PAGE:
Annually, around 20 Formula One races occur in various locations worldwide. While some races come and go each year, a few remain as constant as the appearance of the Abominable Snowman in a Las Vegas casino - one such event is the Monaco Grand Prix.
It could be argued that in terms of prestige, a win at the Monaco Grand Prix is only surpassed by claiming the Formula One Drivers' Championship. This race, characterized by its significant impact on qualifications, rare overtaking, and the slowest average driver speed in the F1 calendar, is renowned for its rich history. Decades ago, the urban circuit gained a reputation for its dangerous and unpredictable nature: position changes due to incidents are uncommon but often dramatic, demanding the utmost focus from drivers.
Alongside the Indianapolis 500 and the 24 Hours of Le Mans, the Monaco Grand Prix constitutes the so-called "Triple Crown of Motorsport": anyone who triumphs in all these races may well be proclaimed the eternal FIA president.
A key contributor to the Monaco GP's prestige is its storied past. The race, held in the small Côte d'Azur state, first took place in 1929 and was won by William Grover-Williams behind the wheel of a Bugatti Type 35B. The Monaco GP made its debut on the Formula One calendar in 1950 and has been a fixture in the championship since 1955.
By 2017, the Monaco Grand Prix had already been held 74 times. The 3.337 km circuit through the city streets runs by the windows of the world's most famous people, and the renowned exit from the tunnel is met with applause from rich people watching the race on their yachts. Due to the low average speed of the Monaco GP, it is also the only race on the Formula One calendar that does not meet the FIA's mandated 305-kilometre minimum race distance.
The circuit is a dangerous one – there is no shortage of major accidents and the safety car appears every year. However, racing there was even more dramatic up until 1969. Prior to that year, the race in Monaco took place on unprepared streets: everyday cars were removed, but there were no barriers or safety zones. If a driver made a mistake, he would crash into a bus stop, a shop or even a train station. Alberto Ascari and Paul Hawkins were even less fortunate – they are known as the only drivers to swim in the Mediterranean during a Formula One race. After a series of incidents, the most dangerous parts of the streets used for the race were railed off in 1969, and in 1972, the Circuit de Monaco was almost completely Armco-lined so that the drivers wouldn't fly off after an accident.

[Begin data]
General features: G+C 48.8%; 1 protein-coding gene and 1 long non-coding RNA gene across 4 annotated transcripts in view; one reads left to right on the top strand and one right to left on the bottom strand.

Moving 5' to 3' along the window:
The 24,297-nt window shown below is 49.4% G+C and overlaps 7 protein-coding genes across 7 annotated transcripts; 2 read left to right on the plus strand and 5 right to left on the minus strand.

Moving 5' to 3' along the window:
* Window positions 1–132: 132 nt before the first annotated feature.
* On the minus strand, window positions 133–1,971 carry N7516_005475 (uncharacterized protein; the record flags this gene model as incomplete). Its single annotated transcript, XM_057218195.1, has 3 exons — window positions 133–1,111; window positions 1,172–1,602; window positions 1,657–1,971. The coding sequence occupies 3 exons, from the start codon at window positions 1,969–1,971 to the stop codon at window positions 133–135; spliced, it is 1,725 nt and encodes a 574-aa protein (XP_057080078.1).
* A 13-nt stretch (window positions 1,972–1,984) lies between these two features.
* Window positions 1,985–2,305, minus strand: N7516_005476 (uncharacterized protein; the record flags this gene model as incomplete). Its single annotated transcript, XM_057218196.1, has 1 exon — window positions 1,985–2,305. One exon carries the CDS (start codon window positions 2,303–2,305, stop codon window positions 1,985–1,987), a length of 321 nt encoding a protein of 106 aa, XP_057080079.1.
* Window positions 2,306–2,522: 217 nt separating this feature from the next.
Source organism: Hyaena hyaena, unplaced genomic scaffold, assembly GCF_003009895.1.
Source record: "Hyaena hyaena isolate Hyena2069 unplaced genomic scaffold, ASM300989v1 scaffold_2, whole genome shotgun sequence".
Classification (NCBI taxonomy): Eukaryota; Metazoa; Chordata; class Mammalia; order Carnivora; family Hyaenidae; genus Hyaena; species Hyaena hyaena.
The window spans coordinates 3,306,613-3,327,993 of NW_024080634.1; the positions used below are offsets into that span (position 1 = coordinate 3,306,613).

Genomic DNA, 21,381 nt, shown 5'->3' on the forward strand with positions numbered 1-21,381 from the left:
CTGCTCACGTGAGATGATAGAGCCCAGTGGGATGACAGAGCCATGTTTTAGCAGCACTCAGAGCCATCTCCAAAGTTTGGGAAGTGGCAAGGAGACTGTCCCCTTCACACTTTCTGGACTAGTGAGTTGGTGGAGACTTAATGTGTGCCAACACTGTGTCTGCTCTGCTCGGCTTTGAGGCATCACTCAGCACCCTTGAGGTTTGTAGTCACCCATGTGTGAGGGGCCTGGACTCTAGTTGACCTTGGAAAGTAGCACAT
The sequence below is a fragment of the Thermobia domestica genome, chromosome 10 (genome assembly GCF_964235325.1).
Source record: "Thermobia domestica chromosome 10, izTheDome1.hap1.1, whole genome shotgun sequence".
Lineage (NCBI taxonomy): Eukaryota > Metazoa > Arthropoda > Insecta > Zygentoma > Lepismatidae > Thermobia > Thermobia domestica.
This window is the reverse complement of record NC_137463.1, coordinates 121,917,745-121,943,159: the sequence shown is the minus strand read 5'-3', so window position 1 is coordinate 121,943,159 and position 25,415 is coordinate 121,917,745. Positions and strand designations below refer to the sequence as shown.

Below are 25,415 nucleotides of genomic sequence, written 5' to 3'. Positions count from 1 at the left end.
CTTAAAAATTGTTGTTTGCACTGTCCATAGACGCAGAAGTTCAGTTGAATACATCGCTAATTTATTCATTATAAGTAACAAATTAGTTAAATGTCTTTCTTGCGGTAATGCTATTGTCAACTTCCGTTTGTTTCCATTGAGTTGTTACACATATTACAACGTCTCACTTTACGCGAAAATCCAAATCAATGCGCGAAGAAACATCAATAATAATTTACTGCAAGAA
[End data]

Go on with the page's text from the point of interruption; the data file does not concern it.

The title of Monaco GP "Champion of Champions" could be awarded to Ayrton Senna, who secured victory six times, including five consecutive wins between 1989 and 1993. Out of his ten starts in Monaco, he reached the podium with Champagne in hand eight times. Fernando Alonso uniquely won the race in consecutive years for different teams, claiming victory for Renault in 2006 and McLaren in 2007. As a team, McLaren boasts the most success, with 15 of their drivers taking first place. Michael Schumacher, a five-time winner of the race (like Graham Hill), holds the current lap record with a time of 1:14.439, set in 2004.
If the Monaco Grand Prix would like to get on the Formula One calendar today, it would not be possible due to the lack of safety and the low average speed. However, respect for history allows for exceptions to be made, even in the calendar of the Queen of Motorsports.
RACE WEEKEND - FORMULA 1 GRAND PRIX DE MONACO 2023
Race Highlights | 2022 Monaco Grand Prix